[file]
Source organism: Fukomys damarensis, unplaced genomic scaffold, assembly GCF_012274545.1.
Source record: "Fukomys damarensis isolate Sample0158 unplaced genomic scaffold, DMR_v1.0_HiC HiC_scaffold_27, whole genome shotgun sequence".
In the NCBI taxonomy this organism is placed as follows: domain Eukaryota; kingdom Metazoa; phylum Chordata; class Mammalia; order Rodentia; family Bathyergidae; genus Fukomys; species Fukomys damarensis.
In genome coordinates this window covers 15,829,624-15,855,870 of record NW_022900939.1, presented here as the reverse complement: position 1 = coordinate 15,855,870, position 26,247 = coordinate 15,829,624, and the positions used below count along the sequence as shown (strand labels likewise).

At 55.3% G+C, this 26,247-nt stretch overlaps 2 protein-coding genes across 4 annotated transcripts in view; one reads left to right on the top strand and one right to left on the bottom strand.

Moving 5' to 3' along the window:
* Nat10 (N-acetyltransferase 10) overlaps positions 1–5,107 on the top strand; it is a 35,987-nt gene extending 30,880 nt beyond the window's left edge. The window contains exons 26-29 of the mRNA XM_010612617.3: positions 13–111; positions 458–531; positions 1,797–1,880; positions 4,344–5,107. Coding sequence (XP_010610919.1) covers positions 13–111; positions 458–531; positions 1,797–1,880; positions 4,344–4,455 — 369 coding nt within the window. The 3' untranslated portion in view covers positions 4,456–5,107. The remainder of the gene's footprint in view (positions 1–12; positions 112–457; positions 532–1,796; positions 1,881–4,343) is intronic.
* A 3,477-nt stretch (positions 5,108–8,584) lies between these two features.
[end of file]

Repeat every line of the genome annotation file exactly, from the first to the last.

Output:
Source organism: Fukomys damarensis, unplaced genomic scaffold, assembly GCF_012274545.1.
Source record: "Fukomys damarensis isolate Sample0158 unplaced genomic scaffold, DMR_v1.0_HiC HiC_scaffold_27, whole genome shotgun sequence".
In the NCBI taxonomy this organism is placed as follows: domain Eukaryota; kingdom Metazoa; phylum Chordata; class Mammalia; order Rodentia; family Bathyergidae; genus Fukomys; species Fukomys damarensis.
In genome coordinates this window covers 15,829,624-15,855,870 of record NW_022900939.1, presented here as the reverse complement: position 1 = coordinate 15,855,870, position 26,247 = coordinate 15,829,624, and the positions used below count along the sequence as shown (strand labels likewise).

At 55.3% G+C, this 26,247-nt stretch overlaps 2 protein-coding genes across 4 annotated transcripts in view; one reads left to right on the top strand and one right to left on the bottom strand.

Moving 5' to 3' along the window:
* Nat10 (N-acetyltransferase 10) overlaps positions 1–5,107 on the top strand; it is a 35,987-nt gene extending 30,880 nt beyond the window's left edge. The window contains exons 26-29 of the mRNA XM_010612617.3: positions 13–111; positions 458–531; positions 1,797–1,880; positions 4,344–5,107. Coding sequence (XP_010610919.1) covers positions 13–111; positions 458–531; positions 1,797–1,880; positions 4,344–4,455 — 369 coding nt within the window. The 3' untranslated portion in view covers positions 4,456–5,107. The remainder of the gene's footprint in view (positions 1–12; positions 112–457; positions 532–1,796; positions 1,881–4,343) is intronic.
* A 3,477-nt stretch (positions 5,108–8,584) lies between these two features.